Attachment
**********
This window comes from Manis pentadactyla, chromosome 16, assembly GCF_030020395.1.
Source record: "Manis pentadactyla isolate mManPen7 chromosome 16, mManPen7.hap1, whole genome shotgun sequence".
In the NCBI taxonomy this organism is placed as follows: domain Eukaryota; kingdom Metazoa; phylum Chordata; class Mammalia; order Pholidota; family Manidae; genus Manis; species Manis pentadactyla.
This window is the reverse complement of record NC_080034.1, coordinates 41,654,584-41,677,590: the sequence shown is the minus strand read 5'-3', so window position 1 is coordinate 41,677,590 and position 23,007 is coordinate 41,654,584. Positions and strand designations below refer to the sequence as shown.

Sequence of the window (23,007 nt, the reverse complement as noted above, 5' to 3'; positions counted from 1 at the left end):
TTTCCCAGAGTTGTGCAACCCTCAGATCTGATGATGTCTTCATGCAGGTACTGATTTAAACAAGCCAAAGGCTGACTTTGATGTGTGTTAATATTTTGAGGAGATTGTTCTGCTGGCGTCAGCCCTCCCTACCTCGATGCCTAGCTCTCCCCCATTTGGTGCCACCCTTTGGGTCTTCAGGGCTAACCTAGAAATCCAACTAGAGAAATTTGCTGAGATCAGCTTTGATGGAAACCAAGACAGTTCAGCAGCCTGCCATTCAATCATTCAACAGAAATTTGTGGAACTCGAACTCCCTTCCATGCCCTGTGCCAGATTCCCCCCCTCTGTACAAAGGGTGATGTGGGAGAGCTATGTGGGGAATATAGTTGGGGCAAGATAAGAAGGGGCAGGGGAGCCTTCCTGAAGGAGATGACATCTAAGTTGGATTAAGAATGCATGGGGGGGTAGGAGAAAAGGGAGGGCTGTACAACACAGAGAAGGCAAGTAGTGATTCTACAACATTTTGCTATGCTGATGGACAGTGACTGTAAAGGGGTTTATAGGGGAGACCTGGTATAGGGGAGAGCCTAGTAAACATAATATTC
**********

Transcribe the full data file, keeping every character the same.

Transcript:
This window comes from Manis pentadactyla, chromosome 16, assembly GCF_030020395.1.
Source record: "Manis pentadactyla isolate mManPen7 chromosome 16, mManPen7.hap1, whole genome shotgun sequence".
In the NCBI taxonomy this organism is placed as follows: domain Eukaryota; kingdom Metazoa; phylum Chordata; class Mammalia; order Pholidota; family Manidae; genus Manis; species Manis pentadactyla.
This window is the reverse complement of record NC_080034.1, coordinates 41,654,584-41,677,590: the sequence shown is the minus strand read 5'-3', so window position 1 is coordinate 41,677,590 and position 23,007 is coordinate 41,654,584. Positions and strand designations below refer to the sequence as shown.

Sequence of the window (23,007 nt, the reverse complement as noted above, 5' to 3'; positions counted from 1 at the left end):
TTTCCCAGAGTTGTGCAACCCTCAGATCTGATGATGTCTTCATGCAGGTACTGATTTAAACAAGCCAAAGGCTGACTTTGATGTGTGTTAATATTTTGAGGAGATTGTTCTGCTGGCGTCAGCCCTCCCTACCTCGATGCCTAGCTCTCCCCCATTTGGTGCCACCCTTTGGGTCTTCAGGGCTAACCTAGAAATCCAACTAGAGAAATTTGCTGAGATCAGCTTTGATGGAAACCAAGACAGTTCAGCAGCCTGCCATTCAATCATTCAACAGAAATTTGTGGAACTCGAACTCCCTTCCATGCCCTGTGCCAGATTCCCCCCCTCTGTACAAAGGGTGATGTGGGAGAGCTATGTGGGGAATATAGTTGGGGCAAGATAAGAAGGGGCAGGGGAGCCTTCCTGAAGGAGATGACATCTAAGTTGGATTAAGAATGCATGGGGGGGTAGGAGAAAAGGGAGGGCTGTACAACACAGAGAAGGCAAGTAGTGATTCTACAACATTTTGCTATGCTGATGGACAGTGACTGTAAAGGGGTTTATAGGGGAGACCTGGTATAGGGGAGAGCCTAGTAAACATAATATTC